Hard Rock cafe and Rock Shop all over the world are almost similar to the other. We are not a big fan of the cafe but we always make an effort to drop by the Rock Shop for some souvenirs. The Hard Rock cafe is located behind St Mark’s square and is a popular spot for people to get on the gondola. Meanwhile, the Rock Shop is right on Rialto Bridge.
Hard Rock cafe Venice, Italy. Located behind the end of St Mark’s square.
In-front of Hard Rock cafe, is a favorite gondola service point.
Location of Hard Rock Cafe, Venice.
Rock Shop is located right on the Rialto Bridge.
Displays in the Rock Shop.
That typical Hard Rock T-shirt.
The alley on the right will lead you down Rialto bridge heading towards the water bus stop.
What is Venice famous if not for its canals. When there’s canal there’s bound to be bridges, boats, gondolas and people. Here are some photos of the best spots in my opinion. In search of it, I got ‘lost’ in the winding world of canals not to mention aching legs. But with HERE Maps apps, I got my bearings back.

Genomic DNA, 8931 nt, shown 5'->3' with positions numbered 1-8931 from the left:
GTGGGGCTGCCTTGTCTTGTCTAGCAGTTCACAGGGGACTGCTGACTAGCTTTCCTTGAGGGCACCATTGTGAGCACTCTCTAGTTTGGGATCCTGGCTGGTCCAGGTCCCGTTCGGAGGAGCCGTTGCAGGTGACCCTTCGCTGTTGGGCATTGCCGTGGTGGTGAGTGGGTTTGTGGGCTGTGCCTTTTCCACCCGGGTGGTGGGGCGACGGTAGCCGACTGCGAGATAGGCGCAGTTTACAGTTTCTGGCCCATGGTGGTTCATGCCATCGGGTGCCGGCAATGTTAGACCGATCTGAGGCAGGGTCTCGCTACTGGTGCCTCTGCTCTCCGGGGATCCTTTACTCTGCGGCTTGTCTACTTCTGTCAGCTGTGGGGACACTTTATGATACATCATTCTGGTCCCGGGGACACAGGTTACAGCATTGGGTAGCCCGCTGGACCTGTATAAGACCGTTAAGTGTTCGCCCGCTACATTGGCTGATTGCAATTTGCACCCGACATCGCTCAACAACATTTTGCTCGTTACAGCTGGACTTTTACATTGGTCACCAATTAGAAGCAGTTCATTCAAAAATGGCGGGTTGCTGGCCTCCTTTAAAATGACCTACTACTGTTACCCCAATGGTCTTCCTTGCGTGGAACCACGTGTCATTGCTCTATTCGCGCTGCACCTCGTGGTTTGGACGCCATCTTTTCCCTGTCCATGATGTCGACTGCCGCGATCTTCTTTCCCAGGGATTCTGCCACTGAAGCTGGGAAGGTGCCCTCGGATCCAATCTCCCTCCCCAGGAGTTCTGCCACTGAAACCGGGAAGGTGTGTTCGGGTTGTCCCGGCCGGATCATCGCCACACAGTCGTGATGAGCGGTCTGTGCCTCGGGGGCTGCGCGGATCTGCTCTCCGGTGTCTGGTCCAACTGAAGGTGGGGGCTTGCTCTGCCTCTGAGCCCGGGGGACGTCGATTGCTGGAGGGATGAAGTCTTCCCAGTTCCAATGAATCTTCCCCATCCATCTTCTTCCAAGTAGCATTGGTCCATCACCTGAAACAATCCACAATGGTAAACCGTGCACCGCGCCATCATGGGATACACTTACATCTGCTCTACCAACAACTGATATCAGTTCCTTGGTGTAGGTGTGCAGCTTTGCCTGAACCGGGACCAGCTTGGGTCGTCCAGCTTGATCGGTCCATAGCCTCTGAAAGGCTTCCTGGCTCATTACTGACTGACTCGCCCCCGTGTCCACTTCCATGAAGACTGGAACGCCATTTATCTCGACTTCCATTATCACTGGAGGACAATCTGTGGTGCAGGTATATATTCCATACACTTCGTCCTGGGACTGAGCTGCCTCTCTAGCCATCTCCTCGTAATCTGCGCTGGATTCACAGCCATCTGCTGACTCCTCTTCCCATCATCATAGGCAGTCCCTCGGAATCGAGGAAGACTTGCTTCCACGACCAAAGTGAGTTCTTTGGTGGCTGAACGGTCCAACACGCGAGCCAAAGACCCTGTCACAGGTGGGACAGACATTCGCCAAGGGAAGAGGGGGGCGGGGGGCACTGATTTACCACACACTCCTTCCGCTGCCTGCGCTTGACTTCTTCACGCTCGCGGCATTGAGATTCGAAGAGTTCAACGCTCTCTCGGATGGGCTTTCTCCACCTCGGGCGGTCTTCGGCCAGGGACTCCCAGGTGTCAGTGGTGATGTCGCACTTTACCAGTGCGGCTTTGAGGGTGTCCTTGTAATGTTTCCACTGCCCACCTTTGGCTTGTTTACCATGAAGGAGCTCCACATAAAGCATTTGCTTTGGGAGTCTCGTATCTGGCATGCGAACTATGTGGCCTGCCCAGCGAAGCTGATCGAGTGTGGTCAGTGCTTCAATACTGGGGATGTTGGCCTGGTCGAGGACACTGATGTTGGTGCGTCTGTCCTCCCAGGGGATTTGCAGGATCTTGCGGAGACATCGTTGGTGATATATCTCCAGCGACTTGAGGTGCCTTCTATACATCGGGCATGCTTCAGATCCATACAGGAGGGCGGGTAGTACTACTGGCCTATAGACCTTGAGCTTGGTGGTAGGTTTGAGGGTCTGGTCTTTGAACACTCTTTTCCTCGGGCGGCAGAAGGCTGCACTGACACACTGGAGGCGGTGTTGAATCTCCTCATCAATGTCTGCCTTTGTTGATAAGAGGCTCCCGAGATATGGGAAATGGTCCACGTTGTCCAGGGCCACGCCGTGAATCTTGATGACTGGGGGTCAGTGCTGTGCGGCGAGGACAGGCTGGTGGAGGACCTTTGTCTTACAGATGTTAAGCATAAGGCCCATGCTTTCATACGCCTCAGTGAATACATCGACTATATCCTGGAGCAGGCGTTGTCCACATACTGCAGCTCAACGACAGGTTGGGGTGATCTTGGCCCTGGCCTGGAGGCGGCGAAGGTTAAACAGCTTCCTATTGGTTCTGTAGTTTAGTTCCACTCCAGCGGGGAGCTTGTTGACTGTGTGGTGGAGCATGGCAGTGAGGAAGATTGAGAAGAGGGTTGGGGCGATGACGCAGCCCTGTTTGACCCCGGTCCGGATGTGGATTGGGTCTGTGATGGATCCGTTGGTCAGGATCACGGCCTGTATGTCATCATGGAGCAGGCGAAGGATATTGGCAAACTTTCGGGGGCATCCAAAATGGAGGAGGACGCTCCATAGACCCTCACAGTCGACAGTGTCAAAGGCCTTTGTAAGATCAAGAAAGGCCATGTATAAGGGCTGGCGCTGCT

sampaisudah.com toured the canals and bridges of Venice.
The heart of Venice is the Grand Canal. The vaporettors (water bus) and water taxis will get you from one end of Venice to the other. The average depth of the canal is about 5 meters. The canals are inter connected by bridges and if you have strong legs, you could walk from Santa Lucia train station right up to St Mark’s square. Most famous of the bridges over the grand canal is the Rialto Bridge. As of April 2016, the Rialto is still under renovation and sadly you won’t be able to photograph or selfie yourself on the bridge.
A vaporetto passing under the Rialto bridge. The bridge is under renovation and the facade of the bridge you see is actually a painted canvas of the bridge itself.
Early morning rain at the Rialto.
In the very early morning rain and not a soul around.
At the Rialto, the water way is busy during most of the day and it is amazing how these vaporettos avoid each other as well as other boats as they zig-zag from one side of the canal to the other to serve their stops. The gondolas will also use a fair portion of the Grand Canal for its route. There are commercial boats transporting goods as well as private boats too. I can safely say this as a ‘controlled chaos’.